TALLAHASSEE (CBSMiami) - As you recover from that New-Year's hangover, you can think about some of the new state laws that take effect with the new year. Everything from how much some people make, to the unemployment people get, and even to the tattoos they might consider are covered by new state laws.
For the first time, the state is cracking down on regulation of tattoo artists. As of January 1st, any tattoo parlor or business that applies permanent makeup must be registered by the state. Also, for the first time, those businesses must be under the supervision of a medical doctor to be within the law. Parlors must have a biomedical waste permit, because the tattoo process can create bloody waste.
The state has new regulations for how much you're paid, and how much you can get if those paychecks stop. Minimum wage workers will be getting a raise of about 30 cents an hour January 1, continue Florida's practice of supplying a minimum wage higher than the national wage.
If those paychecks stop, Florida is cutting the length of time you can collect Unemployment, Currently 26 weeks, after January 1 that drops to between 12 and 23 weeks, depending on the unemployment rate. If the rate drops to 5% or lower, the unemployed would get 12 weeks, or about 3 months of benefits. If the rate is higher than 10.5%, the state would pay up to 23 weeks of benefits. Benefits would be adjusted for anything in-between.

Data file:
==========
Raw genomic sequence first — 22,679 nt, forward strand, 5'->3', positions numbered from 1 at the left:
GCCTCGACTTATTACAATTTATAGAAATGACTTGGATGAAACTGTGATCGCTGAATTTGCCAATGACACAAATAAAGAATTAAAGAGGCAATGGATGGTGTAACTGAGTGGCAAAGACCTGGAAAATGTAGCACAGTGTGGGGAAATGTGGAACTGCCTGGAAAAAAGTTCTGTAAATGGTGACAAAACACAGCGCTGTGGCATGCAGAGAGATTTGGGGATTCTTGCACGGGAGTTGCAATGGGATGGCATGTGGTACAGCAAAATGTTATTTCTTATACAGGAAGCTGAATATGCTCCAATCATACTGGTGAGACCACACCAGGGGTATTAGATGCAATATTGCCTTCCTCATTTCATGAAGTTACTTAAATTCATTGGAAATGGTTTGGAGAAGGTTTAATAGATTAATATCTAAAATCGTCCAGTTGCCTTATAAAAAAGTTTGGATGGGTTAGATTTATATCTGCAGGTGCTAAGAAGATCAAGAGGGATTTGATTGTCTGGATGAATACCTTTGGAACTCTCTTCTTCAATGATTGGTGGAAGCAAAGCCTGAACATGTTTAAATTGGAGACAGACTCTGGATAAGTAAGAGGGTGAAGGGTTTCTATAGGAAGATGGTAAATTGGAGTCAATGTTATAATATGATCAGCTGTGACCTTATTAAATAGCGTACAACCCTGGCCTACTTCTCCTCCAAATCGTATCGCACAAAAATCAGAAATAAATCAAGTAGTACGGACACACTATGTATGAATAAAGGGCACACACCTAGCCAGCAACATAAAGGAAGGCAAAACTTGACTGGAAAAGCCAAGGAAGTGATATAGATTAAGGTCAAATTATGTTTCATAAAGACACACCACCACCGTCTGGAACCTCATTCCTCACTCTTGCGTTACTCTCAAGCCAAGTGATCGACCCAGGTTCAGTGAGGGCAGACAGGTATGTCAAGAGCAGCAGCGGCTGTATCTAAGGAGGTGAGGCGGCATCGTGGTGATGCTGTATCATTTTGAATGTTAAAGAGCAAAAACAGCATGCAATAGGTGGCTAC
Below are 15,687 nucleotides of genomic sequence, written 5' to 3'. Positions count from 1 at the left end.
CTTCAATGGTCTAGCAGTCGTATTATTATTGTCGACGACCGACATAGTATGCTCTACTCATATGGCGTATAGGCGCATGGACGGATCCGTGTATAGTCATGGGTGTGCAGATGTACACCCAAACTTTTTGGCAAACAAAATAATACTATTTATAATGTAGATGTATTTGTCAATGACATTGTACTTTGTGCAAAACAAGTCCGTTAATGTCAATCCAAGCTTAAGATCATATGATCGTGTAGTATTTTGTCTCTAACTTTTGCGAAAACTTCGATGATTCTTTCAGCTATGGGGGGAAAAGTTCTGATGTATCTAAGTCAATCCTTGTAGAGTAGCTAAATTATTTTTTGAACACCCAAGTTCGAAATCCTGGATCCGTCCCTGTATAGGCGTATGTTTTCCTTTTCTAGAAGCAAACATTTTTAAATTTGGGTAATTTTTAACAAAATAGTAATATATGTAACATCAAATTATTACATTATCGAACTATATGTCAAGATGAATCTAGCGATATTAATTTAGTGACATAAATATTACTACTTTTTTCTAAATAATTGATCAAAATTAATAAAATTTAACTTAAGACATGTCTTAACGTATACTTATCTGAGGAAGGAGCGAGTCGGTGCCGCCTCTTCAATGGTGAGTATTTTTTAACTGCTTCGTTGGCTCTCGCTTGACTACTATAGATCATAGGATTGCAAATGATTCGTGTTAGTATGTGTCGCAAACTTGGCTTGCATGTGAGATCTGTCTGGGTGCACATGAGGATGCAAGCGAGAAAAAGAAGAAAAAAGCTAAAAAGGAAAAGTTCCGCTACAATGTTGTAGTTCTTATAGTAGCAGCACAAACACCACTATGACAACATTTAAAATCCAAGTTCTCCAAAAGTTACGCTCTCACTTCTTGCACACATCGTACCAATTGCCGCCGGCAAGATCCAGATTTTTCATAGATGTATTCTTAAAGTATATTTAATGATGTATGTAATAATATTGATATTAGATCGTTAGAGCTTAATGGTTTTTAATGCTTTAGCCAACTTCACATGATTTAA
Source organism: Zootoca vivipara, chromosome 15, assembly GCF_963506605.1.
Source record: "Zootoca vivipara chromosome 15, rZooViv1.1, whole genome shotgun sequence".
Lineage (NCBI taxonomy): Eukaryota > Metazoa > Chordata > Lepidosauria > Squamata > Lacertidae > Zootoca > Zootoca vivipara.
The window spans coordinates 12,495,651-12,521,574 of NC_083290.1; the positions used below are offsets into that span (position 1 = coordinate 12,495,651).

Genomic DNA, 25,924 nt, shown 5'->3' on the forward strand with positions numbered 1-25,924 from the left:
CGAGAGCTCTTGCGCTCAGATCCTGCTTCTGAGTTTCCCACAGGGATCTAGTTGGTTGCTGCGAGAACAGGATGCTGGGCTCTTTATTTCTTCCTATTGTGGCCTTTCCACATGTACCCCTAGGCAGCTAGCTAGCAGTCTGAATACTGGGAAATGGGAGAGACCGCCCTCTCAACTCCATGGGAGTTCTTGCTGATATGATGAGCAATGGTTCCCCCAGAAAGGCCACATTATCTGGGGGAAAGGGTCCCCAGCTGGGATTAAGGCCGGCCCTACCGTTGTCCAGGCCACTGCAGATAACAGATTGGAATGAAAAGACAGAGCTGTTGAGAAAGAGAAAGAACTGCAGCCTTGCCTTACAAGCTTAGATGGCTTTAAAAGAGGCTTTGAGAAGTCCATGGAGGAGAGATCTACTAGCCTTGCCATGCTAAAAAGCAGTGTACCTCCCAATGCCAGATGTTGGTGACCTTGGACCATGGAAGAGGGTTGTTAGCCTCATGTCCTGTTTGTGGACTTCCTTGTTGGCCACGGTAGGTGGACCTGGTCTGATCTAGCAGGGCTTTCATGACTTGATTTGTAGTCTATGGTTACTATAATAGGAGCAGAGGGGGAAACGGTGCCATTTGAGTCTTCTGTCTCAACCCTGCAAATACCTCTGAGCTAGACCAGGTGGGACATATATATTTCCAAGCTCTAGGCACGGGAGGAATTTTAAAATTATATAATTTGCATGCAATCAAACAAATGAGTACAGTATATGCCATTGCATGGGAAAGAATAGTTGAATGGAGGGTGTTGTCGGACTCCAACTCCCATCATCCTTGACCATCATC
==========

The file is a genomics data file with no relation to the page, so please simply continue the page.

But no matter what the rate, if you don't get a job quickly the state will be quicker in untying your lifeline benefits.
In other law changes:
--Businesses will pay less in corporate taxes. If a business makes less than $25 thousand a year, they will owe no corporate tax. For businesses that make more, they will be eligible for a $25 thousand deduction.
--County Clerks must be prepared to remove many types of personal data from official records, a process known as 'redacting'. Among the information that must be removed before anyone can view a court record is Social Security numbers as well as bank and credit card information.
--The state is taking control of school lunch programs, previously administered by the federal government. The state said this will allow schools to put more Florida-grown fresh fruit and vegetables on school menus.
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